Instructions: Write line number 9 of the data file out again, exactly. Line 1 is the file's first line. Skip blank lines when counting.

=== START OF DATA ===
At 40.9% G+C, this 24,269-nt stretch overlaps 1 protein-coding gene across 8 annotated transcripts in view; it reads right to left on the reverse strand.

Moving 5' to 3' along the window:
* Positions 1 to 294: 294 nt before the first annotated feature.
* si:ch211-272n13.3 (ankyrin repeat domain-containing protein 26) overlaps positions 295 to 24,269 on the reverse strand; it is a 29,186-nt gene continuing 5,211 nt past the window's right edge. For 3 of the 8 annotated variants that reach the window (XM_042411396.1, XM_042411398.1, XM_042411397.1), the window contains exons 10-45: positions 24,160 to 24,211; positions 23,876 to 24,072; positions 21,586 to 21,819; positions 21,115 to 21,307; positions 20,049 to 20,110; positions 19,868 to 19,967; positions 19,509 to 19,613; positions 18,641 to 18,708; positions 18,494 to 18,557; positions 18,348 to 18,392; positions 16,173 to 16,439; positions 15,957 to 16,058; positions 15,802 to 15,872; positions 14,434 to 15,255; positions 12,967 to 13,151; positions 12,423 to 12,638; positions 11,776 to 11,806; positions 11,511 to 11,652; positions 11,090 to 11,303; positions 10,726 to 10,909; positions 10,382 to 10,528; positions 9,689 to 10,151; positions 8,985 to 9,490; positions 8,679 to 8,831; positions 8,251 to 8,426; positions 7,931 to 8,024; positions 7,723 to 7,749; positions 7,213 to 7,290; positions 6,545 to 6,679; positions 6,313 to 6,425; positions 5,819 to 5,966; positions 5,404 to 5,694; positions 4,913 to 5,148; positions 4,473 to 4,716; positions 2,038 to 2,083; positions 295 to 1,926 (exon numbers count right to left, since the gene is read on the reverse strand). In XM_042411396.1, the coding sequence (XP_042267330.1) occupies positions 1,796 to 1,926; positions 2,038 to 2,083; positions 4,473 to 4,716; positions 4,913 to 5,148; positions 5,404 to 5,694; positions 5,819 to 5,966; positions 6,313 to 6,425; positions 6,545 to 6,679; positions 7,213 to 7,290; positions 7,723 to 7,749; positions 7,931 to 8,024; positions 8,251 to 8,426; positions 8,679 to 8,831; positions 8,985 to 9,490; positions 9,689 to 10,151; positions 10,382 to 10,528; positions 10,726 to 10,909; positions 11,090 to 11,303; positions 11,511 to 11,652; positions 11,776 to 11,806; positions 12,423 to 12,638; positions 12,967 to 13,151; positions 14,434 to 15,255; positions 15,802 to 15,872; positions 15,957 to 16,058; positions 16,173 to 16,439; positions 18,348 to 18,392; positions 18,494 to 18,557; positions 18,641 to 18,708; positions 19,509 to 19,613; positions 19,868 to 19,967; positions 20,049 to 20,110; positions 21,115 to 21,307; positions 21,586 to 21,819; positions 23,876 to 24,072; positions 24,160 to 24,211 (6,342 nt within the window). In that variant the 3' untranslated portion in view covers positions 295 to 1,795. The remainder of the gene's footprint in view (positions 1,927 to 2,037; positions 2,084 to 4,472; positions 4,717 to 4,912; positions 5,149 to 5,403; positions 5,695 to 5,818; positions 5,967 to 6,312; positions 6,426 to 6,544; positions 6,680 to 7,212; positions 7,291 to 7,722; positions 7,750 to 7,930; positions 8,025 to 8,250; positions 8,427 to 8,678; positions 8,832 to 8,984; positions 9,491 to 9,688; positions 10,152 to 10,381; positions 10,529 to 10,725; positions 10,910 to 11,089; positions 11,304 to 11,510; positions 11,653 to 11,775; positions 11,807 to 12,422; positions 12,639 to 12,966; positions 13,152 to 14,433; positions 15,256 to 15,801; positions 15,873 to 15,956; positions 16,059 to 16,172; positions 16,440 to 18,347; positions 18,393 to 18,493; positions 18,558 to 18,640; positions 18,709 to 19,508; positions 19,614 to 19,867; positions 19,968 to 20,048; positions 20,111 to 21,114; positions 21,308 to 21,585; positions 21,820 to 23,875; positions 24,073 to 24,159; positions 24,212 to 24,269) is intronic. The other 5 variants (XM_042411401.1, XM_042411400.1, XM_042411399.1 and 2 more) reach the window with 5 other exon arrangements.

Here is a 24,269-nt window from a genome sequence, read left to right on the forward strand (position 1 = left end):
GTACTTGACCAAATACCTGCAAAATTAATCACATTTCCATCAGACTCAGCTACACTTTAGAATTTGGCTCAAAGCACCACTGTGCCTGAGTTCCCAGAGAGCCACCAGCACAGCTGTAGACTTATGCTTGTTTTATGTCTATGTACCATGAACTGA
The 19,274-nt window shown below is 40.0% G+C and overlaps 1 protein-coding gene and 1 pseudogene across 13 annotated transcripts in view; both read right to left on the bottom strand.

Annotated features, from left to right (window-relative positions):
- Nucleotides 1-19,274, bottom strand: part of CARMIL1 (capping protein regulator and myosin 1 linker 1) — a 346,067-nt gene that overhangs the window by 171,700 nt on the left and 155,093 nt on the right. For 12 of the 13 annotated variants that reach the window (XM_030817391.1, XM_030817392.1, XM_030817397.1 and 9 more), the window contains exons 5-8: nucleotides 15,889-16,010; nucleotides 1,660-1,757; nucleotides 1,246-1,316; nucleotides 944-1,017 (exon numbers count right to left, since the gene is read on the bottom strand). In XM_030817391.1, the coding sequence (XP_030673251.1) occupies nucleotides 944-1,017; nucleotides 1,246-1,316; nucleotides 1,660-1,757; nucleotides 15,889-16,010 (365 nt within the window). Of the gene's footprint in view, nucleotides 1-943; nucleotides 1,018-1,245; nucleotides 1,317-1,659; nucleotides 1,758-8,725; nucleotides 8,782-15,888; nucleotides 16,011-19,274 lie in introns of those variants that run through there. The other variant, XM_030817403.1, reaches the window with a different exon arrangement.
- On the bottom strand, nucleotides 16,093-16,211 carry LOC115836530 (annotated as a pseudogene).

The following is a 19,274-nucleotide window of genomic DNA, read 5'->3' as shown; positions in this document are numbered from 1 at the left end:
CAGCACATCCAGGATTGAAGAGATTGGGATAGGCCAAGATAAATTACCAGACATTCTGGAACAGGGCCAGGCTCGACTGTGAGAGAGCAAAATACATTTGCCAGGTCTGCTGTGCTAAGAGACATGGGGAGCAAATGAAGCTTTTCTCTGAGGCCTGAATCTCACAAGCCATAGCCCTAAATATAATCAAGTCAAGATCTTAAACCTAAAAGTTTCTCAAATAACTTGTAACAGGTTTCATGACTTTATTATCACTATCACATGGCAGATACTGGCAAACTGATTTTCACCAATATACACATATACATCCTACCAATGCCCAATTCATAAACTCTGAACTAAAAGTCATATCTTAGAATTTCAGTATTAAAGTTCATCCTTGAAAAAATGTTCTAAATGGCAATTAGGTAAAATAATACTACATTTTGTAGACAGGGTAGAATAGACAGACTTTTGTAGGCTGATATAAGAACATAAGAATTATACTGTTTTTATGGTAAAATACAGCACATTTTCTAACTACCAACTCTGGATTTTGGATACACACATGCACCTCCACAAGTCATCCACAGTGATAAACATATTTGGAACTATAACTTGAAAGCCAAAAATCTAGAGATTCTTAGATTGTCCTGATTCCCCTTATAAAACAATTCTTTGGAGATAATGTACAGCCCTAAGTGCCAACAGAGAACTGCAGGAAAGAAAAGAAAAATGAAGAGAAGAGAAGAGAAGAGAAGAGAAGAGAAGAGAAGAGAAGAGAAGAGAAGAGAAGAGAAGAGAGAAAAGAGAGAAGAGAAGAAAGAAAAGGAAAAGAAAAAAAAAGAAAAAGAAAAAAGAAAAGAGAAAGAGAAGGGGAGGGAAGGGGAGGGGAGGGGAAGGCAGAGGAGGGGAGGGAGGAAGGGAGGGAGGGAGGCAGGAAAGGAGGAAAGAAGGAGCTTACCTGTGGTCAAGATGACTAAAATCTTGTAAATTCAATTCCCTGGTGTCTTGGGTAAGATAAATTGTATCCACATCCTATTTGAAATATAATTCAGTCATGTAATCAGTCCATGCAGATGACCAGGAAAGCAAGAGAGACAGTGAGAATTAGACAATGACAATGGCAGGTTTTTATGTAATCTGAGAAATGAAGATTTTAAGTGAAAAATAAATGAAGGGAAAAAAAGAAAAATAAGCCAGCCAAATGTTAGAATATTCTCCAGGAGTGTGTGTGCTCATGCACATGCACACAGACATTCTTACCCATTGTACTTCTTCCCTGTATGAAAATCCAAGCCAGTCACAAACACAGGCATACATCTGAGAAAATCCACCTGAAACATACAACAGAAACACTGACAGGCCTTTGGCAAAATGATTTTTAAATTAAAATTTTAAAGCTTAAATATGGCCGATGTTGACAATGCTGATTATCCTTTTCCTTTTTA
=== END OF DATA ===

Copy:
- Nucleotides 1-19,274, bottom strand: part of CARMIL1 (capping protein regulator and myosin 1 linker 1) — a 346,067-nt gene that overhangs the window by 171,700 nt on the left and 155,093 nt on the right. For 12 of the 13 annotated variants that reach the window (XM_030817391.1, XM_030817392.1, XM_030817397.1 and 9 more), the window contains exons 5-8: nucleotides 15,889-16,010; nucleotides 1,660-1,757; nucleotides 1,246-1,316; nucleotides 944-1,017 (exon numbers count right to left, since the gene is read on the bottom strand). In XM_030817391.1, the coding sequence (XP_030673251.1) occupies nucleotides 944-1,017; nucleotides 1,246-1,316; nucleotides 1,660-1,757; nucleotides 15,889-16,010 (365 nt within the window). Of the gene's footprint in view, nucleotides 1-943; nucleotides 1,018-1,245; nucleotides 1,317-1,659; nucleotides 1,758-8,725; nucleotides 8,782-15,888; nucleotides 16,011-19,274 lie in introns of those variants that run through there. The other variant, XM_030817403.1, reaches the window with a different exon arrangement.